The Air Force Scientific Advisory Board revealed its 2018 major studies during their Fall meeting Sept. 21, 2017, in Arlington, Va.
The new study areas focus on topics deemed critical by the secretary of the Air Force and chief of staff of the Air Force.
Maintaining technology superiority is the larger of the two studies and designed to align with Secretary of the Air Force Heather Wilson’s focus on improving the science and technology enterprise.
“We will listen broadly and engage those who are on the cutting edge of science so that we can focus our research efforts on the pathways that are vital to our future as a service,” said Wilson. “The United States will develop technologies to secure air dominance. We will underwrite our nation’s military supremacy. We will remain sentry and avenger for our nation.”
The study, designed to complement the Air Force Research Laboratory-led science and technology review, will provide an independent, expert perspective on the critical air, space and cyber technology development needed in the 2030 and beyond environment, and propose policies, processes and mechanism that enable more rapid, affordable and effective transitions of capability that provides distinctive advantage into the hands of the warfighter.
The AFSAB is an Air Force sponsored advisory board composed of leading experts in science, technology and engineering across national laboratories, universities, federally funded research and development centers and industry.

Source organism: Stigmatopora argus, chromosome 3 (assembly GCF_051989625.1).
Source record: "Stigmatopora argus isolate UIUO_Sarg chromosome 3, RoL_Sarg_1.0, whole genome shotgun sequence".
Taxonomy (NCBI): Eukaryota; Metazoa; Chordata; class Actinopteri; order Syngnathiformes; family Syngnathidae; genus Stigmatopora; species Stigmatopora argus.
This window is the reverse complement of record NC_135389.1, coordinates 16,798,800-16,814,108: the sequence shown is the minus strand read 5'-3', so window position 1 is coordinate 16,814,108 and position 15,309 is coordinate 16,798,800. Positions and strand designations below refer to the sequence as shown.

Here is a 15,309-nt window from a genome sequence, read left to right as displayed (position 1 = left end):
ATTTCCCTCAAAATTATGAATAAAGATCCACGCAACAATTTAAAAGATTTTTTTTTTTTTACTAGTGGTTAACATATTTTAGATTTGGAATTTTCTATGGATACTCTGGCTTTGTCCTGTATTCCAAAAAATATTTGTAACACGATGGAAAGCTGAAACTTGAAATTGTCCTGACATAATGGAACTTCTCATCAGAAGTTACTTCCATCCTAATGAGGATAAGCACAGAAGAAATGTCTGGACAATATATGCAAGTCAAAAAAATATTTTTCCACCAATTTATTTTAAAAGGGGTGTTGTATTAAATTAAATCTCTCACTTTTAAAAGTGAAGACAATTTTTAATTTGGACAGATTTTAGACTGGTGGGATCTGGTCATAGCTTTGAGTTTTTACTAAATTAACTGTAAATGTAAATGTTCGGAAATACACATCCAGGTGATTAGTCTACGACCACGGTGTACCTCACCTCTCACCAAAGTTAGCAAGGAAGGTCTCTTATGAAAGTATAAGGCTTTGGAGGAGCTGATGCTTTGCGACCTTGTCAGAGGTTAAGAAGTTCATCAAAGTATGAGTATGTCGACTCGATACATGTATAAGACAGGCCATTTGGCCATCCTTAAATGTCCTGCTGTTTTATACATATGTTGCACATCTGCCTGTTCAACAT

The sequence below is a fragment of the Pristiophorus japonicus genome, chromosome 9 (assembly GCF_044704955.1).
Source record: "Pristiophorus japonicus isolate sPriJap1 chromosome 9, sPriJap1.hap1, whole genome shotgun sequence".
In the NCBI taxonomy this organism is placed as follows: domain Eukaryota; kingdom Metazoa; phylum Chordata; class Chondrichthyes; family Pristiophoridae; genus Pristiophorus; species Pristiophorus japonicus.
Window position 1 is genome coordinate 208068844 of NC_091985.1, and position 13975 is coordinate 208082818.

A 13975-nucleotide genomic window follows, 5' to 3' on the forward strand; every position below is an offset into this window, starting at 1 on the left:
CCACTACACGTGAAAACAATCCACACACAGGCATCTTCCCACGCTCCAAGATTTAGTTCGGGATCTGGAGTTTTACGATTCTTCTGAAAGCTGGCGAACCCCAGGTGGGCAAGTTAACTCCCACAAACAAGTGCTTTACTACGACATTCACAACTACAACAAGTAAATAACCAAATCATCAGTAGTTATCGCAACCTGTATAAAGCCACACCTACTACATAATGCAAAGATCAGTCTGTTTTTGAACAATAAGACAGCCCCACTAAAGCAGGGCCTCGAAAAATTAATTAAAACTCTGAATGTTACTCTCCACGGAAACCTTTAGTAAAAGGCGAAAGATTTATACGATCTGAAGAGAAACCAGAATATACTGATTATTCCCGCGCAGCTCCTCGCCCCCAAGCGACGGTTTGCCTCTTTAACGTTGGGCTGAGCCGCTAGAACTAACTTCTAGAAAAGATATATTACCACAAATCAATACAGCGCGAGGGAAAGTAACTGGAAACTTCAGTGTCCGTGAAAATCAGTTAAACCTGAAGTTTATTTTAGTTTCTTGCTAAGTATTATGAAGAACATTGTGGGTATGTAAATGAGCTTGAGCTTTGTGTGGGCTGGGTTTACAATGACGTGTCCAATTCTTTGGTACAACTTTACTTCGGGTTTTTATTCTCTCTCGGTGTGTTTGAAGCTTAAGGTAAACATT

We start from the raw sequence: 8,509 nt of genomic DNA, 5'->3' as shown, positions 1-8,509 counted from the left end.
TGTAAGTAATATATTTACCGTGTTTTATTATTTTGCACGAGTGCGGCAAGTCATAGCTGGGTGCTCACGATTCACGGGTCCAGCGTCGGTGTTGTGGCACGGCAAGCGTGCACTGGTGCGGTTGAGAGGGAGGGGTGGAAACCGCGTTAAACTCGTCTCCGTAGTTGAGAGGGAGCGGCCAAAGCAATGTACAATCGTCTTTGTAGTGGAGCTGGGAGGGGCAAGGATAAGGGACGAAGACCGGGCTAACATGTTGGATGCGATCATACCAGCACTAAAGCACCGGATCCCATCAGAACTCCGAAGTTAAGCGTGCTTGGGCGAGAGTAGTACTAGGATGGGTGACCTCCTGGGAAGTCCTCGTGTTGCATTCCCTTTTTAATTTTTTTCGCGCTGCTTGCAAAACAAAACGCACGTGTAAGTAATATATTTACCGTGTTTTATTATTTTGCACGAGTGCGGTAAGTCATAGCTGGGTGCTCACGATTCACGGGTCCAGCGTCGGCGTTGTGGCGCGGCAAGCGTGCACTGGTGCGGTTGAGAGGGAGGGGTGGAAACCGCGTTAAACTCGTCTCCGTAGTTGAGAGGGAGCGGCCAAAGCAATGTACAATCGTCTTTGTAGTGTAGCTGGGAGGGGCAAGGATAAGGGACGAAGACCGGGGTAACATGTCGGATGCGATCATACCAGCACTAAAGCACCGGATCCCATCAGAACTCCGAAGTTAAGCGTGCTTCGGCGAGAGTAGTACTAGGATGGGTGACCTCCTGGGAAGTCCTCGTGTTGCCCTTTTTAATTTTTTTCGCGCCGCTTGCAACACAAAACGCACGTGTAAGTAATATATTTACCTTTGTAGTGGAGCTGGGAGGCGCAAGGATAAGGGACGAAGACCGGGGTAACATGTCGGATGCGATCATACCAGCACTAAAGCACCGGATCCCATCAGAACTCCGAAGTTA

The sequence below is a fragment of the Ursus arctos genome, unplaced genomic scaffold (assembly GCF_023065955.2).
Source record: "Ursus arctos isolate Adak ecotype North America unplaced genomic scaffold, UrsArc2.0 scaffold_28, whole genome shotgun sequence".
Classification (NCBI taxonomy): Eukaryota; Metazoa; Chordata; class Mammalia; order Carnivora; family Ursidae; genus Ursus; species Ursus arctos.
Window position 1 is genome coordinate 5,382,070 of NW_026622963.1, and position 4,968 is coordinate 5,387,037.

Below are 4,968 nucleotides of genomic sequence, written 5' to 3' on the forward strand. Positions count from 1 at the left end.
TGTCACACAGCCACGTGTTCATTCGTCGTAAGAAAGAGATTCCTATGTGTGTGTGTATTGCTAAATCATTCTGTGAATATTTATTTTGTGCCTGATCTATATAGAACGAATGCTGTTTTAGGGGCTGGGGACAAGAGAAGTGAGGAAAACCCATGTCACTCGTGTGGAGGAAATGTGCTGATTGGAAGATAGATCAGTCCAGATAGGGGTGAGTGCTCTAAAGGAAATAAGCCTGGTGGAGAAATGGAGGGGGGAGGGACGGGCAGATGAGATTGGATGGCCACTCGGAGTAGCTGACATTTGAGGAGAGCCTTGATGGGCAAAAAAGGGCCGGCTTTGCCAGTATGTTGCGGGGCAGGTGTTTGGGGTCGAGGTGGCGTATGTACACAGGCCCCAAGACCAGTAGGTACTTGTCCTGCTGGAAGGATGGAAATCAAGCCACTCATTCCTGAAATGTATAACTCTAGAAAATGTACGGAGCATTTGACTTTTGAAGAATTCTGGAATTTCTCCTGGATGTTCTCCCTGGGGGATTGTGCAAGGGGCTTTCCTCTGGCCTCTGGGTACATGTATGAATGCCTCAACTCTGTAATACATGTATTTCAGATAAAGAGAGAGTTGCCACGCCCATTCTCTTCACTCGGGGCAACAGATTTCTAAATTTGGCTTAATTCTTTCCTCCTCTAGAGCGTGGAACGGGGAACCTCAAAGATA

“We present the most challenging technology issues the service faces to the best and brightest in specific science fields,” said Dr. Werner Dahm, Scientific Advisory Board chairman. “Throughout the board’s more than 70-year history, many of the recommendations it has made have had major impacts on the Air Force.”
The other study the board will conduct in 2018, technologies for enabling resilient command and control, will examine the current capabilities and limitations in command and control and how to improve those systems. It will also assess technologies that can enhance effectiveness and resilience of Air Force command and control.
In 2017, the board conducted three studies: penetrating counter-air technology; adapting Air Force test and evaluation to emerging systems and nuclear surety and certification for emerging systems.
The NCE study panel provided six recommendations on not only technological improvements, but ones to ensure that certification tasks are properly resourced with the right skills and priority. For example, they recommended introducing additional system engineering processes at key points in nuclear weapons system certification.
The Air Force test and evaluation to emerging systems study panel provided recommendations that focused on a robust process to recognize and quickly mitigate deficiencies that arise at any point in testing due to hardware, software or the environment. These mitigations will be done in a timely and cost effective manner.
There is no releasable information of findings and recommendations for the study on penetrating counter air.
More information can be found at http://www.scientificadvisoryboard.af.mil/.